Success in education requires important skills that must be practiced over time in order to be successful in this profession. Teachers who don't have these kinds of skills are more likely to fail and leave the profession. Karen Sieben, an instructor of philosophy and a learning assistant of history and philosophy here at Brookdale Community College states three main components of success. These components are being on alert, motivated and disciplined in order to conquer difficult concepts. These three components helped her succeed even before she was involved in this profession when she "had to learn three languages, French, Greek, and German to pass exams in grad school" (Sieben, Personal Interview). She also discusses the importance of organization and knowing what to do next. She also states that you need a structured routine to not be disorganized (Sieben, Personal Interview). However, this is only one part of skills needed to succeed. Classroom management is also critical to success as well. Successful classroom management can lead to a real learning environment in which theirs less disruptions and more learning. Regina M. Oliver, Joseph H. Webby and Daniel J. Reschly writers of "Teacher Classroom Management Practices: Effects on Disruptive or Aggressive Student Behavior" describe some ways on how this can be achieved. They state that "focusing on preventive rather than reactive procedures establishes a positive classroom environment in which the teacher focuses on students who appropriately behave" (Oliver, Regina M., Joseph H. Webby and Daniel J. Reschly 8). In addition they state that having a form of discipline in the classroom in which there is fair and understandable boundaries forces students to think before acting immaturely. They also say that supervising conduct can stop problems so they won't continuously occur (Oliver, Regina M., Joseph H. Webby and Daniel J. Reschly 8). This information is relevant because having the skills to succeed and being able to manage a classroom can allow for learning to occur and less time is spent on disciplinary aspects. This is not the only component of success in education. Rewards, challenges and motivations also play an important role in success in education.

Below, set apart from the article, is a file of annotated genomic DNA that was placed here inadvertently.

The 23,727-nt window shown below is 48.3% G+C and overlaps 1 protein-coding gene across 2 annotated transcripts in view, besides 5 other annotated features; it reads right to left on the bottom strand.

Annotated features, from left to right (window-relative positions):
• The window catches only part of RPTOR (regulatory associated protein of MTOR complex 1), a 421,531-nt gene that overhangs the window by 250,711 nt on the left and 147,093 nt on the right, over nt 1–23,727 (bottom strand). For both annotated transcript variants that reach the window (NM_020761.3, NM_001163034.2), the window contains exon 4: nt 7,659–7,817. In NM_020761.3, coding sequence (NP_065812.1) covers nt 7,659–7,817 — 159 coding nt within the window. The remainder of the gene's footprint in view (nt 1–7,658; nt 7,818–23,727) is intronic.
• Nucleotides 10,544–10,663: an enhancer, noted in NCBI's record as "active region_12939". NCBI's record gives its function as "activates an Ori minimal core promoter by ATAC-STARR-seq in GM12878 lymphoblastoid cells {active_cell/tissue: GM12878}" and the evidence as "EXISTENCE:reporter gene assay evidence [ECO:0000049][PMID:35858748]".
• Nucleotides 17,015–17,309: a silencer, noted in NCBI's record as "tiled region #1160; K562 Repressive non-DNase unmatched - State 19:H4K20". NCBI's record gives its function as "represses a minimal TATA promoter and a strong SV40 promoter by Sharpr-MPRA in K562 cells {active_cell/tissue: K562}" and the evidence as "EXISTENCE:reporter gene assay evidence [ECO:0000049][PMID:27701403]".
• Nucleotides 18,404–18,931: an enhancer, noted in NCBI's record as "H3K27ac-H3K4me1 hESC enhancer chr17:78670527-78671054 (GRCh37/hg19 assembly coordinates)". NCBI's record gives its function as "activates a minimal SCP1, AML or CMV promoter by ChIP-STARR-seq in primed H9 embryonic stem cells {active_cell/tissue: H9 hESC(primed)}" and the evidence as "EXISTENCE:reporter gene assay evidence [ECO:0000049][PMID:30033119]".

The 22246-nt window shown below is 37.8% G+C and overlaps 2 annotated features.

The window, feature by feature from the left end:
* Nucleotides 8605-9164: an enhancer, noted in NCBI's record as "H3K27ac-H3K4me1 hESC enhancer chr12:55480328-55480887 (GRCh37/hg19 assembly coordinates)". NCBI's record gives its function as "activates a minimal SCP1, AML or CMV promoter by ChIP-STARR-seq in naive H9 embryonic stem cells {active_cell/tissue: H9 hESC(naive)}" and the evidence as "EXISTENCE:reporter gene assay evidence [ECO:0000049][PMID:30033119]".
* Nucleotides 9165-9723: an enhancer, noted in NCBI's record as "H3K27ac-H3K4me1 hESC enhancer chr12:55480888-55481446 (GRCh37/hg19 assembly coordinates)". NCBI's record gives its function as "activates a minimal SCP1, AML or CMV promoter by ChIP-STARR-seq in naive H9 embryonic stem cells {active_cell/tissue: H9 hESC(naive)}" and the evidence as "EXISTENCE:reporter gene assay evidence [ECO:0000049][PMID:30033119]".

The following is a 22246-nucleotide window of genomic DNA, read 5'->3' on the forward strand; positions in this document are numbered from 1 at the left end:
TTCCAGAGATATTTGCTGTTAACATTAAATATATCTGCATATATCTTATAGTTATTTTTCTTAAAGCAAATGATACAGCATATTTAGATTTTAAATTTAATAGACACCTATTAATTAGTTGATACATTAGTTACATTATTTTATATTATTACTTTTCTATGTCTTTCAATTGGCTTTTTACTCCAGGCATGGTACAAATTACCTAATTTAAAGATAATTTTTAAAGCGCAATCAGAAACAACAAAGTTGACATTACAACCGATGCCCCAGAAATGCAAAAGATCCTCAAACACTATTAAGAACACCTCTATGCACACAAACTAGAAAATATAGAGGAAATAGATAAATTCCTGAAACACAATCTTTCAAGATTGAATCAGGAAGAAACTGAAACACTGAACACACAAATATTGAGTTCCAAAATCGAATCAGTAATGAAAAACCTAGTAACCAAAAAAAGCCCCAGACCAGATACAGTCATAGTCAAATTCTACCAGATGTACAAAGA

Rewards, challenges, and motivation are a major part of teaching and are what keep teachers afloat in this profession. There are times when teachers have that moment which was rewarding to them such as students being engaged with the material, times when teachers have challenges such as a disruptive classroom or a particular student and times when teachers motivation helps make a difference. Mrs. Karen Sieben knows this very well. Since she teaches a very difficult subject, philosophy, its no surprise that she states that the most rewarding thing about her job is when she's lecturing on immense and involved concepts and her class is able to grasp it without a problem. She also describes the challenge of her job. The challenge she faces is when students come to college and "are not encouraged in high school to read enough so they can understand difficult material" (Sieben, Personal Interview). Furthermore she finds that vocabulary levels of her students are inadequate and that making the concepts more easier to grasp is not easy (Sieben, Personal Interview). She also discusses what motivates her to succeed. Basically she says that what motivates her to do well is she is very passionate about her job and loves her job at home and at Brookdale. This information is relevant since knowing what makes a teacher feel good, challenges them and motivates them will allow teachers entering the profession to strive for these kinds of things. These are all the components of success in education.